Advisory Firm Dismissed From Excessive Fee Lawsuit

An investment advisor has successfully managed to disentangle itself from a class-action excess fee litigation suit.

In Bowers v. BB&T Corp. (M.D.N.C., No. 1:15-cv-00732, 4/18/17), Cardinal Investment Advisors LLC argued that the law suit contained “only conclusory assertions with insufficient factual allegations as against it.”

The Suit

The suit was filed in 2015 by several current or former plan participants of the BB&T plan, which has over 37,000 participants with account balances and $3 billion in assets. The suit noted that the BB&T defendants are the named fiduciaries of the plan, as well as plan administrator, and that since 2009, Cardinal Investment Advisors, Inc. has provided fiduciary investment advice to the Compensation Committee regarding plan investments.

The suit alleges that fiduciary responsibilities were breached both in causing the plan to pay BB&T excessive administrative fees and providing imprudent and unreasonably expensive investment options. The suit alleges that the defendants used a BB&T company to provide plan trustee and recordkeeping services without any competitive bidding process and allowed that company to take excessive compensation (via revenue-sharing) from the plan at the expense of plan participants. As other of these type litigations have alleged, this one claims that defendants failed to monitor the amount of revenue sharing that was paid or have BB&T return to the plan such amounts as exceeded a reasonable administrative fee, noting that as plan assets grew from $1.4 billion to more than $2.9 billion, “…BB&T’s asset-based fees also grew enormously, even though its services to the Plan did not change,” and this resulted in “…millions of dollars in excessive recordkeeping fees.”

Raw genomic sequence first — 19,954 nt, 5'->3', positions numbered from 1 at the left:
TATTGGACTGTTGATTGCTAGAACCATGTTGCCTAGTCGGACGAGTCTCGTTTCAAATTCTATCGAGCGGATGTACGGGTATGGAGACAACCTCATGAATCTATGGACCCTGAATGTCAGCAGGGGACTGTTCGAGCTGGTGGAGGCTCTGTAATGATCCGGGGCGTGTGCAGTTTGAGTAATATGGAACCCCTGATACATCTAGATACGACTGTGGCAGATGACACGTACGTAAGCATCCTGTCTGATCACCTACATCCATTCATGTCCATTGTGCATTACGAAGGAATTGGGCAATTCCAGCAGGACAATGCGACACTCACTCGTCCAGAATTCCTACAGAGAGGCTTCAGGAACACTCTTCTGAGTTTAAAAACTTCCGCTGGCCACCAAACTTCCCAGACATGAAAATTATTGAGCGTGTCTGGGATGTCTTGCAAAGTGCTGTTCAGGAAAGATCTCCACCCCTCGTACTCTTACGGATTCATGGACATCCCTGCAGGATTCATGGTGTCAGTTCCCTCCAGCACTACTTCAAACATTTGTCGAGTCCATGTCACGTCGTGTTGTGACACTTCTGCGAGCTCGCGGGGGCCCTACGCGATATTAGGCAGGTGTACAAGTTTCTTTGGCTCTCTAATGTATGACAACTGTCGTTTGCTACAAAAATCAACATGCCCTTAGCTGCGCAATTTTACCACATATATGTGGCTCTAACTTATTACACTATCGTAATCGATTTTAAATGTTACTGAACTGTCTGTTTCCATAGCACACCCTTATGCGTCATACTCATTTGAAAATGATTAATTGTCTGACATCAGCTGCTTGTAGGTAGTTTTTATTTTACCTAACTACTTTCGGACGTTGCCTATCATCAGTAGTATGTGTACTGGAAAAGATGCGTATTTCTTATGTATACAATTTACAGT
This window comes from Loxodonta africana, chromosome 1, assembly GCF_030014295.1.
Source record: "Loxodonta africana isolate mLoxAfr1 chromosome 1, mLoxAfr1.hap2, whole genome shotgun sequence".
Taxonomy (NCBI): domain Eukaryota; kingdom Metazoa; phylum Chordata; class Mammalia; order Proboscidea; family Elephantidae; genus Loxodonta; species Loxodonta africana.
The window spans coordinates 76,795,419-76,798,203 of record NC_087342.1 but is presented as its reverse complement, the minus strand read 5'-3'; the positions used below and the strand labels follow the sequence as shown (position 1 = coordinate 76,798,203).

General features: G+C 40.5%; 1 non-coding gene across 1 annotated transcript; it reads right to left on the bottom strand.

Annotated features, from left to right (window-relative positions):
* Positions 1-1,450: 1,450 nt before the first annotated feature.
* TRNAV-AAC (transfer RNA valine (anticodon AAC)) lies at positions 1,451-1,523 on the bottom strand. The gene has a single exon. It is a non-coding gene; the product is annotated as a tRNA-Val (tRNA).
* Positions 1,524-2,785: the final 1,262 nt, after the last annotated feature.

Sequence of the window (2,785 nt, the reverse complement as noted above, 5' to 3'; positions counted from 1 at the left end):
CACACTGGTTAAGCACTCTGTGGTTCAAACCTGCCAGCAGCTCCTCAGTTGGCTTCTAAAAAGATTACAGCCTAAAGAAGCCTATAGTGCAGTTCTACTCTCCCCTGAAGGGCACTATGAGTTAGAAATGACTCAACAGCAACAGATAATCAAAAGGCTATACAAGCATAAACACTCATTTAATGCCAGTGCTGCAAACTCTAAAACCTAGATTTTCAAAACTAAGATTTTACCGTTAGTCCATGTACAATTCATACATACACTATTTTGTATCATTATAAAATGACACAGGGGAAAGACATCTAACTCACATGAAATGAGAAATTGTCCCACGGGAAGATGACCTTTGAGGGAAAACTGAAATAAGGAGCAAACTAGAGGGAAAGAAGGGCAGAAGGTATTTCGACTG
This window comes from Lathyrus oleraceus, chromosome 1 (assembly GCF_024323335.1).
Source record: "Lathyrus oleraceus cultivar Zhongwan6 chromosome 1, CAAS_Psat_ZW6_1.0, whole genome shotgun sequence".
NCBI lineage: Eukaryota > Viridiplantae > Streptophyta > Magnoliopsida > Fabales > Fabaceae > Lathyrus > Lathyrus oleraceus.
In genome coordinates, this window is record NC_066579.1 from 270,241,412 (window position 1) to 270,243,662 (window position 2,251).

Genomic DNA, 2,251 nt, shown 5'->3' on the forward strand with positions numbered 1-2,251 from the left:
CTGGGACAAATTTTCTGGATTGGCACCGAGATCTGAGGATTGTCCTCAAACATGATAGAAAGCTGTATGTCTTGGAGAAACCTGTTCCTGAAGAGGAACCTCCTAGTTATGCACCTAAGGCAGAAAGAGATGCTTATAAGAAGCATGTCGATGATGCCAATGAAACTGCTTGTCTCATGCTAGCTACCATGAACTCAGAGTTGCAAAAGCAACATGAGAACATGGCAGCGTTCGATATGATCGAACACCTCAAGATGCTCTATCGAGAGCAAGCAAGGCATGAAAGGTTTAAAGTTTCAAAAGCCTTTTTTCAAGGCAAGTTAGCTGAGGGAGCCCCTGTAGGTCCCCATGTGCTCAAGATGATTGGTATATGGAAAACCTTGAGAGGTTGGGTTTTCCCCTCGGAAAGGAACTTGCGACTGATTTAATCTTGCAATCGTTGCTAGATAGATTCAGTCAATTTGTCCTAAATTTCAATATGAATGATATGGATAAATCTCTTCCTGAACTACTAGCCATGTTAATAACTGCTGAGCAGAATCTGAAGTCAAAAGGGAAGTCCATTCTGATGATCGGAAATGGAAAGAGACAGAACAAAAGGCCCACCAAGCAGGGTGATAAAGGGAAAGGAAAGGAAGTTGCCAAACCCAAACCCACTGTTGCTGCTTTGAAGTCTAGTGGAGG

Additionally, the plaintiffs alleged that defendants provided BB&T funds “…not based on their merits as investments, or because doing so was in the interest of Plan participants, but because they provided significant profits to BB&T, and retained those funds despite their poor performance.” Moreover, the defendants “…provided both proprietary and non-proprietary mutual funds with expense ratios that were far in excess of other options available to the Plan, including separate accounts, collective trusts, lower-cost mutual funds, and lower-cost share classes with the identical investment manager and investment,” according to the suit.

Cardinal’s ‘Sins’?

In considering the arguments regarding Cardinal’s involvement, U.S. District Judge Catherine C. Eagles noted that “while perhaps the plaintiffs have arguably alleged facts to support the claim that Cardinal had some fiduciary responsibilities, there are no facts alleged indicating that it was a fiduciary with respect to the particular activities at issue, some of which occurred before Cardinal even had a relationship with BB&T.” Indeed, she went on to note that the plaintiffs “…do little more than use the word ‘Defendants’ or add the phrase ‘and Cardinal’ to allegations against other defendants. There are no facts alleged that as to the particular breaches of fiduciary duty alleged, Cardinal did any specific thing.”

“[S]ome specific facts tending to indicate a particular defendant is liable are necessary,” she noted, but “here, the plaintiffs have essentially alleged nothing more than that Cardinal gave BB&T general investment advice.”

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